Digital transformation: The catalyst for sustainable logistics operations

Kushal Nahata explains why sustainability must be front of mind for the region’s logistics players



According to a report by the Global Logistics Emission Council, the logistics industry generates close to 6 per cent of the global greenhouse gas (GHG) emissions globally.

Keeping in view the environmental concerns associated with GHG emission, the UAE government in line with the UAE Vision 2021 National Agenda focuses on improving the quality of air, preserving water resources, increasing the contribution of clean energy and implementing green growth plans. The National Agenda also highlights the importance of infrastructure and aims for the UAE to be among the best in the world in the quality of airports, ports, road infrastructure, and electricity.

On the most recent logistics performance index issued by the World Bank once every two years, the UAE made huge strides rising from 27th to 14th globally and is the first in the Arab region to perform so strongly. This reflects the growth and development witnessed in the logistics sector. This index measures the quality of infrastructure support for logistics based on a global survey which examines areas including the effectiveness of border and customs management in terms of simplicity and speed, and the quality of trade and transport infrastructure. It also includes the ease of shipping at competitive prices, the efficiency and quality of logistics services, the ability to track and trace cargo, and the arrival of cargo to destinations on time – all done in a sustainable way.

Under the National Agenda, UAE businesses are required to reduce carbon footprints to bring a competitive advantage in terms of regulatory compliance, cost reduction, operational efficiency, and improved social acceptance. By adopting digital logistics, businesses can make their operations sustainable and environment friendly.

Within the UAE, a key example of digital revolution is in Dubai, where Dubai Customs have recently launched the new virtual freight and logistics corridor, which has radically streamlined the process of transferring cargo between shipping operators and handling authorities.  The corridor automates many customs procedures, allowing cargo to be moved in hours rather than days or weeks, with very little administration.  Technology-central approaches like this need vision and commitment at a very senior level of government – and Dubai is taking great steps to drive forward more customer-focused approaches to logistics, constantly strengthening its position as a global hub and port.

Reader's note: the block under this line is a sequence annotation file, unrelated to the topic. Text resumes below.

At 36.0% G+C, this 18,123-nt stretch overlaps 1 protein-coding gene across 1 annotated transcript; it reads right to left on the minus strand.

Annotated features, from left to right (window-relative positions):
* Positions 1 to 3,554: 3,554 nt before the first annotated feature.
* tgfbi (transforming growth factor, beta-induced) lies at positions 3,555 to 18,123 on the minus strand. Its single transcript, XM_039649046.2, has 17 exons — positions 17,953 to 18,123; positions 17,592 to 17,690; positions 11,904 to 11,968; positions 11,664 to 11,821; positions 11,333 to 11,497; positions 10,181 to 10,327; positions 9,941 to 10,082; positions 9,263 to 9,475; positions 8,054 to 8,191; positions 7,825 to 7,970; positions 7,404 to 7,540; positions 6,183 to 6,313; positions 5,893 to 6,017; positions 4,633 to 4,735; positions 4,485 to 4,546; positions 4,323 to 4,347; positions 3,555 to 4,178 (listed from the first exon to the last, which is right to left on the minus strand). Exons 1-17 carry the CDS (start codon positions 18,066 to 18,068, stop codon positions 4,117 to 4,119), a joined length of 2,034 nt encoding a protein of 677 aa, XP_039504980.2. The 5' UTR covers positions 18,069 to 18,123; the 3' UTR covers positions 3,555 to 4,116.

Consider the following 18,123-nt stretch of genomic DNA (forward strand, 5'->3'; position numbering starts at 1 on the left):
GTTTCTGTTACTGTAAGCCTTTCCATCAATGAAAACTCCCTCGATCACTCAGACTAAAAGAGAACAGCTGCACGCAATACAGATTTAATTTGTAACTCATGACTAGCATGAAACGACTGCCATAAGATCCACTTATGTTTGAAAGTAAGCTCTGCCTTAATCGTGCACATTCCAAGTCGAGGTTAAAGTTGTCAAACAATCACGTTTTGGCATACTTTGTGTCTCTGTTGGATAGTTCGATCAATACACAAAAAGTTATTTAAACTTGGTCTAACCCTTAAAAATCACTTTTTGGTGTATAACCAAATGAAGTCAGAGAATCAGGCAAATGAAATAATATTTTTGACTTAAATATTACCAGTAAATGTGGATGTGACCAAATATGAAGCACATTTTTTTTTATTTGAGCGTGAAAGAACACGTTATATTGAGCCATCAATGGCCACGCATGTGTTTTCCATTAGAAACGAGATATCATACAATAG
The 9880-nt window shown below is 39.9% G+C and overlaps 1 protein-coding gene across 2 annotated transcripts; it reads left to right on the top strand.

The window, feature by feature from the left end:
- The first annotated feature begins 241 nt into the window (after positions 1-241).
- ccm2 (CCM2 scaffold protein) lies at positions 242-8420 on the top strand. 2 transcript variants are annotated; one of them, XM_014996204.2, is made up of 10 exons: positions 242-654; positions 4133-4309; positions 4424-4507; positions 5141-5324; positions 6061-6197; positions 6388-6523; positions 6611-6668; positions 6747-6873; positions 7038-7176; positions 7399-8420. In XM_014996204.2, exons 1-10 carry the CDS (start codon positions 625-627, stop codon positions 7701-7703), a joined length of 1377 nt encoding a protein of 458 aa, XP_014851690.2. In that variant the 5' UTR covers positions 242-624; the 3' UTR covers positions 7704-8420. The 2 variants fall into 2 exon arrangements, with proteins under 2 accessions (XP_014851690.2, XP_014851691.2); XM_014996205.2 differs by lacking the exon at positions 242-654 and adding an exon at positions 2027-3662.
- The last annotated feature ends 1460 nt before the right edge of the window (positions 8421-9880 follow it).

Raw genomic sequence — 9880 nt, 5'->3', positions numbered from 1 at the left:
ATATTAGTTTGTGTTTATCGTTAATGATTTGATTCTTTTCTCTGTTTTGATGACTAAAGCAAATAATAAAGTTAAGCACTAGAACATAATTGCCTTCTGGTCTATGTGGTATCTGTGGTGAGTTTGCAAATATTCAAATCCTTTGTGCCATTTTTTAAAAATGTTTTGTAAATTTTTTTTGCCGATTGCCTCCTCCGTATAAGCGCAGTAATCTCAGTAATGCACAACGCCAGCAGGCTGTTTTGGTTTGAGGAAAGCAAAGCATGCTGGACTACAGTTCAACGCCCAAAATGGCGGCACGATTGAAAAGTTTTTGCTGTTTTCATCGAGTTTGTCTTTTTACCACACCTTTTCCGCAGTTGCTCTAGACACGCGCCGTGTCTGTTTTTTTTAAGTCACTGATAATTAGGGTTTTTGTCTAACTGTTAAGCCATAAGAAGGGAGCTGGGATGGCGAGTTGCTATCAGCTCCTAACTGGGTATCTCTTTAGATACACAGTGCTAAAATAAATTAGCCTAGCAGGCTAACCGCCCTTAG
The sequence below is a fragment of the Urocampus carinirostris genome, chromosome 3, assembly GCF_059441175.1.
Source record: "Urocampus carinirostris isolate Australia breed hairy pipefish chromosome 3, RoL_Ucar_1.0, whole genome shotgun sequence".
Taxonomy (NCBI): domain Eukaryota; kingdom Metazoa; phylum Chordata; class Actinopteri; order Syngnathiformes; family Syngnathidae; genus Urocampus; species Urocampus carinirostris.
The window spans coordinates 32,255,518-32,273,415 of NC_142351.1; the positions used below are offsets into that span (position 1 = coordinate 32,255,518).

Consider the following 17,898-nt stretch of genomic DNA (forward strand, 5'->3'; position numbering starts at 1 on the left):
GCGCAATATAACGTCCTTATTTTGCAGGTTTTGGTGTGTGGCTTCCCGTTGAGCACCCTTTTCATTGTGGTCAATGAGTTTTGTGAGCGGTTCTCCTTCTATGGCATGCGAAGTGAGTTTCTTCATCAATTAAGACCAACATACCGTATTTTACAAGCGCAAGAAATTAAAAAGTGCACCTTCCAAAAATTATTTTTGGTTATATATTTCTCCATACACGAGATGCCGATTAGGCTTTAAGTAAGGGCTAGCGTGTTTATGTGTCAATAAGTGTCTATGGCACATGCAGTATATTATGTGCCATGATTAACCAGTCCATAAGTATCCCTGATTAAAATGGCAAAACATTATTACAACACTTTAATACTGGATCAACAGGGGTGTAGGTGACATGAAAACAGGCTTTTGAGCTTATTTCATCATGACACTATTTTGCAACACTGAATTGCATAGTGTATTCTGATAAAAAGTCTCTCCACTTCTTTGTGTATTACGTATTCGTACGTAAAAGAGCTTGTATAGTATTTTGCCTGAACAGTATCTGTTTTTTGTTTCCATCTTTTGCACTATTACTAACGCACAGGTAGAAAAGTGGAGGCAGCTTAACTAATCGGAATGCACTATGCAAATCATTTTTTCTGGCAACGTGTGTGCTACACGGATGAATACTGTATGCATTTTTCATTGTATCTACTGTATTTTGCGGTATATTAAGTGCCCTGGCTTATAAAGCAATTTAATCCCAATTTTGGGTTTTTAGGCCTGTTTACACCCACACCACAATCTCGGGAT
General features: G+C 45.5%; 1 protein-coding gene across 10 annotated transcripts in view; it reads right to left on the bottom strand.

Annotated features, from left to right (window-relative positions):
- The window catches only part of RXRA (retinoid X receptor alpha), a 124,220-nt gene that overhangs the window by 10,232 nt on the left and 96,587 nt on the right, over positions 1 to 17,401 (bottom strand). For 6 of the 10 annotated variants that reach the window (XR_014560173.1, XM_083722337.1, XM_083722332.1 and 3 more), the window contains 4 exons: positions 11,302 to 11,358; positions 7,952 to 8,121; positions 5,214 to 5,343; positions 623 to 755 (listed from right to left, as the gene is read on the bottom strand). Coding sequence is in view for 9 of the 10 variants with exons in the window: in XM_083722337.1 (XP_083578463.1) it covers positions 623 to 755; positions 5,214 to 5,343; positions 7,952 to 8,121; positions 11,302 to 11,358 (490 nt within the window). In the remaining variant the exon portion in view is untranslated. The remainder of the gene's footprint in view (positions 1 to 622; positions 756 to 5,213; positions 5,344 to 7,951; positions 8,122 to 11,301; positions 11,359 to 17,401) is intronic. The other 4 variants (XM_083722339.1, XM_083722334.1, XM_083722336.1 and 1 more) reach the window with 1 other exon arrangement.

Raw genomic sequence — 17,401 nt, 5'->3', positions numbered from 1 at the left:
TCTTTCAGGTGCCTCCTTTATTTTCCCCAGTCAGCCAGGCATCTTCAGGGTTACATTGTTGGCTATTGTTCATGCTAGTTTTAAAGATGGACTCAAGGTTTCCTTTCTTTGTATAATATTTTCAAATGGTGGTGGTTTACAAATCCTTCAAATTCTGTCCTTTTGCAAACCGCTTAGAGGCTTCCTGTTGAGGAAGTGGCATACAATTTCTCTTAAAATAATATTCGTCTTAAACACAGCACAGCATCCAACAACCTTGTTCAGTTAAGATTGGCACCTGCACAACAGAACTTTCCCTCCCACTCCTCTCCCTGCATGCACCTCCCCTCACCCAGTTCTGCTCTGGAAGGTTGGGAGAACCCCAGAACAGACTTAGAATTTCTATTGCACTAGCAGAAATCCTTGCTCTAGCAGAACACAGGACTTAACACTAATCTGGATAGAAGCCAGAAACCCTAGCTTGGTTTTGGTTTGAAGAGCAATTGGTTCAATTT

The digitisation revolution in logistics is resulting in strong business for the global logistics outsourcers, such as DHL Supply Chain. In August 2017, the firm increased its Middle East revenues by 18 per cent (year to date), citing strong growth for the outsourcing of supply chains, with country economies under pressure and large private as well as public sector organisations looking to drive increased efficiencies and focus on their core business activities.

Apart from making the operations environment friendly and efficient, logistics companies can also create several value added services on top of this platform. These offerings include – but are not limited to – time-slot deliveries, parcel shops and locker deliveries, direct to consumer model, easy returns, elastic logistics, crowd-sourcing, customising client happiness dashboards, personalized deliveries and many others. These increase revenue streams and give businesses a competitive edge.

The logistics sector is one of the most vital sectors in the UAE, especially in light of the UAE’s strategic geographic location as a major trade hub. This is also due to its economic diversification and the significant developments in transport and the efficient implementation of the latest innovative technologies. With correct implementation, sustainability can spur new streams of efficiency
and innovation.

To be ready for future concerns and regulations about environment, and to improve the market competitiveness, businesses should reduce their carbon footprint across the logistics value chain. The above case study is a clear indicator that digital logistics will be the key driver for this change.

Kushal Nahata is co-founder and CEO of FarEye